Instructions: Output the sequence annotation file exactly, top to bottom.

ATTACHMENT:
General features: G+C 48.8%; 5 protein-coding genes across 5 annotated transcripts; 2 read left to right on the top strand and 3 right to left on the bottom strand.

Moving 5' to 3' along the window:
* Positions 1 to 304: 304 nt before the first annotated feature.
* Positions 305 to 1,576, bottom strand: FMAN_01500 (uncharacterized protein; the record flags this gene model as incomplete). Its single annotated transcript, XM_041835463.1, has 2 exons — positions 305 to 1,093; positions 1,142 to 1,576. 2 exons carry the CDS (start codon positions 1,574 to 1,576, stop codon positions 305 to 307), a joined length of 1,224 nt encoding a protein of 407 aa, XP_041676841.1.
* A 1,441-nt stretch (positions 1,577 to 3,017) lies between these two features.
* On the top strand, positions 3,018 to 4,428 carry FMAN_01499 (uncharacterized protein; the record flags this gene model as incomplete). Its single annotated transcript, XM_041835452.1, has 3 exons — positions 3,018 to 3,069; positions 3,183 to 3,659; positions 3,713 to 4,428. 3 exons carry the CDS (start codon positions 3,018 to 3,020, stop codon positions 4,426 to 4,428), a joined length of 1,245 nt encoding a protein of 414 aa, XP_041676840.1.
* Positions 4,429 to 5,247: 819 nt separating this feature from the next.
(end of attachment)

General features: G+C 48.8%; 5 protein-coding genes across 5 annotated transcripts; 2 read left to right on the top strand and 3 right to left on the bottom strand.

Moving 5' to 3' along the window:
* Positions 1 to 304: 304 nt before the first annotated feature.
* Positions 305 to 1,576, bottom strand: FMAN_01500 (uncharacterized protein; the record flags this gene model as incomplete). Its single annotated transcript, XM_041835463.1, has 2 exons — positions 305 to 1,093; positions 1,142 to 1,576. 2 exons carry the CDS (start codon positions 1,574 to 1,576, stop codon positions 305 to 307), a joined length of 1,224 nt encoding a protein of 407 aa, XP_041676841.1.
* A 1,441-nt stretch (positions 1,577 to 3,017) lies between these two features.
* On the top strand, positions 3,018 to 4,428 carry FMAN_01499 (uncharacterized protein; the record flags this gene model as incomplete). Its single annotated transcript, XM_041835452.1, has 3 exons — positions 3,018 to 3,069; positions 3,183 to 3,659; positions 3,713 to 4,428. 3 exons carry the CDS (start codon positions 3,018 to 3,020, stop codon positions 4,426 to 4,428), a joined length of 1,245 nt encoding a protein of 414 aa, XP_041676840.1.
* Positions 4,429 to 5,247: 819 nt separating this feature from the next.